The rate at which gaming has spread is only equaled by the rate at which new buzzwords have flooded the environment. Marketers and decision-makers, already suffering from FOMO regarding gaming potential, have jumped on hot topics like blockchain applications in gaming and the “metaverse” in order to stay ahead of the curve rather than always playing catch-up. The allure is clear, as the connection between blockchain, metaverse, and gaming is intuitive.
Most agreed-upon visions of the metaverse rely on virtual environments common in games with decentralized digital ownership (one can credit gaming platform Steam for normalizing the concept for games, and arguably other media such as movies), and most agreed-upon visions of the metaverse rely on virtual environments common in games with decentralized digital ownership (one can credit gaming platform Steam for normalizing the concept for games, and arguably other media such as movies).
Whatever your feelings about either, I believe they have a future in gaming together. However, the success or relevance of either of these hot issues is contingent on skipping a critical step at this moment.
Let’s look at blockchain and, more specifically, NFTs as an example. Collecting items of varying rarities and often random distribution form some of the core “loops” in many games (e.g., kill the monster, get a better weapon, kill the tougher monster, get an even better weapon, etc. ), and collecting “skins” (i.e., different outfits/permutation of game character) is one of the most embraced microtransaction paradigms in games.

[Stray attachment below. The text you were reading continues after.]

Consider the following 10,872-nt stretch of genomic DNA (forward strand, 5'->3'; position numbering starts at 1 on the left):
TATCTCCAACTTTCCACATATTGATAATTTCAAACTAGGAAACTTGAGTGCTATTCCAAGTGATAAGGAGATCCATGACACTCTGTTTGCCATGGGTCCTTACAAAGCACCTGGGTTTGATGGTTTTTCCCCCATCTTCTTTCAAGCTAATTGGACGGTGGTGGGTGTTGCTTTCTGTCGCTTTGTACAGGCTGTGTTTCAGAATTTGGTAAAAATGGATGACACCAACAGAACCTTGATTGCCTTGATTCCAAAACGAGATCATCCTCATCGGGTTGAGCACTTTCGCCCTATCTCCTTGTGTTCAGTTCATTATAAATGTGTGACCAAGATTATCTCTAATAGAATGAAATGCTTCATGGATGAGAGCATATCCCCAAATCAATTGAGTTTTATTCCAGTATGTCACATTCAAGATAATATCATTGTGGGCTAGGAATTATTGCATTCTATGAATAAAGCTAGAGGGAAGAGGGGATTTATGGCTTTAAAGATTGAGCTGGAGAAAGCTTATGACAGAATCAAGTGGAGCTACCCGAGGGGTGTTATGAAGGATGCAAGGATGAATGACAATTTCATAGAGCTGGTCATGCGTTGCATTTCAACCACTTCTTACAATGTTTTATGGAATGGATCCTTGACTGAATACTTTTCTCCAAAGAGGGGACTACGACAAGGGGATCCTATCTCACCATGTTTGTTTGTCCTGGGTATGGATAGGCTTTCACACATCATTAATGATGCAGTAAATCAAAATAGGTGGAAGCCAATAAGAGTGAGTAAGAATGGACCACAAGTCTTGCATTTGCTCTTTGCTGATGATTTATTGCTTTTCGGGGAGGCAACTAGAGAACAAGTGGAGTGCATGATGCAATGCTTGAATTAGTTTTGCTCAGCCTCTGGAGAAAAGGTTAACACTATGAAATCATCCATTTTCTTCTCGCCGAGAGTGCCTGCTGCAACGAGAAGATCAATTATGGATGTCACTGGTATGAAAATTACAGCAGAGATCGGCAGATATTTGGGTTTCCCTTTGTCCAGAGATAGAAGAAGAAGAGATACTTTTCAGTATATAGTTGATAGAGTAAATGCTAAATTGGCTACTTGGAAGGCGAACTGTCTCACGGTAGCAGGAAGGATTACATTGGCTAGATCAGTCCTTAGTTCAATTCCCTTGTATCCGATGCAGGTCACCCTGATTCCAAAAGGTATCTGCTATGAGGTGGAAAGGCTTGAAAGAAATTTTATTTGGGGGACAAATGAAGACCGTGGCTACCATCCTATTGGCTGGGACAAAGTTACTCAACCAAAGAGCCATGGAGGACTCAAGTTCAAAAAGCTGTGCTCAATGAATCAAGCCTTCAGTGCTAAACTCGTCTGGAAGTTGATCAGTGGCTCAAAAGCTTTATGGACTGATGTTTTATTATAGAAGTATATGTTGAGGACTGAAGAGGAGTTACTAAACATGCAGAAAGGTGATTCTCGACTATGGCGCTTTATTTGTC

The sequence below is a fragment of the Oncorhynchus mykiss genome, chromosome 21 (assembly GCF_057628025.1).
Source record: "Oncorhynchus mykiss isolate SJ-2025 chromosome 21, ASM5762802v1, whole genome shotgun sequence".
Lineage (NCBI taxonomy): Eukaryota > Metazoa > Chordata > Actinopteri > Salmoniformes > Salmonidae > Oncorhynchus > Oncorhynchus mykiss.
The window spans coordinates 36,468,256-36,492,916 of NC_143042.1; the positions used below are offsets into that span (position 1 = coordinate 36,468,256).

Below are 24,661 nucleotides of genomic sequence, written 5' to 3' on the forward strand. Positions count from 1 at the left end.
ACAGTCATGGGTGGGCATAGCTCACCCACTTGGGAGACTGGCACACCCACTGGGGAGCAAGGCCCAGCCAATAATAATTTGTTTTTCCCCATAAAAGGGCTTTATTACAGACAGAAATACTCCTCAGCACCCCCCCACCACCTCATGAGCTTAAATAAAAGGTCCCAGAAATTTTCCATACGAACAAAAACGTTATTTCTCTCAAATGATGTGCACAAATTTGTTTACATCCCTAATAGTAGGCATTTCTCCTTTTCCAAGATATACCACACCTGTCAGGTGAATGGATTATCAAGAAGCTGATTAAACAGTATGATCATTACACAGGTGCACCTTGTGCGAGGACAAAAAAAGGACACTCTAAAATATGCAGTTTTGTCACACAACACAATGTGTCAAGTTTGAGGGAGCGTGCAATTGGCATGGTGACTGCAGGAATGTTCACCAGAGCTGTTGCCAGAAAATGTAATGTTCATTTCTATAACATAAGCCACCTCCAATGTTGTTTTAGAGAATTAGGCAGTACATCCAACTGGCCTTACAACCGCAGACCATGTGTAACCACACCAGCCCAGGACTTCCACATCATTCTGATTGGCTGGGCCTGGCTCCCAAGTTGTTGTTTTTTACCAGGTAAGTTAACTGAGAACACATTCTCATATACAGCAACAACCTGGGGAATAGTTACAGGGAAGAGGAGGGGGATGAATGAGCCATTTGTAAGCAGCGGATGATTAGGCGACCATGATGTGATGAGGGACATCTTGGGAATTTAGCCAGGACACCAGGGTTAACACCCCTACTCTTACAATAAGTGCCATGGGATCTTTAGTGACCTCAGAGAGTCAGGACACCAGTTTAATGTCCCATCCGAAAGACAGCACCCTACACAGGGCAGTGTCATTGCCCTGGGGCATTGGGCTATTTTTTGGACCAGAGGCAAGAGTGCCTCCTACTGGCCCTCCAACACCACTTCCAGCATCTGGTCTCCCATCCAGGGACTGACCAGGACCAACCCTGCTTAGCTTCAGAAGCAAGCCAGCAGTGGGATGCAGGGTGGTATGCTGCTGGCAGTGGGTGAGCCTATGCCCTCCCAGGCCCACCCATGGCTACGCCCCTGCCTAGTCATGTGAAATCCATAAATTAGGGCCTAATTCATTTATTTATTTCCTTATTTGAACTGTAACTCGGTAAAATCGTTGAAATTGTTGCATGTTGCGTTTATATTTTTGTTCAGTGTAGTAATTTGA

NFTs are now positioned to be a natural fit for a variety of rare items with long-term, trackable, and open value. Recent releases, such as “Loot (for Adventurers),” have taken a novel approach, in which NFTs are essentially descriptions of fantasy-inspired gear, presented in such a way that other producers can utilize them as building blocks for their own worlds. It’s easy to envisage a game based on NFT goods, similar to Loot.
But, sort of, that’s been done before. Developers of games with a “loot loop” like the one described above have long had a problem with “farmers,” who get game currencies and things for the purpose of selling them to players for real money, in violation of the game’s terms of service. The idea was to introduce in-game “auction houses” where players could buy stuff from one another using real money instead of in-game currency. Unfortunately, there was an unintended consequence. Our brains have evolved to pay special attention to rewards that are both unexpected and useful, according to renowned game psychologist Jamie Madigan.
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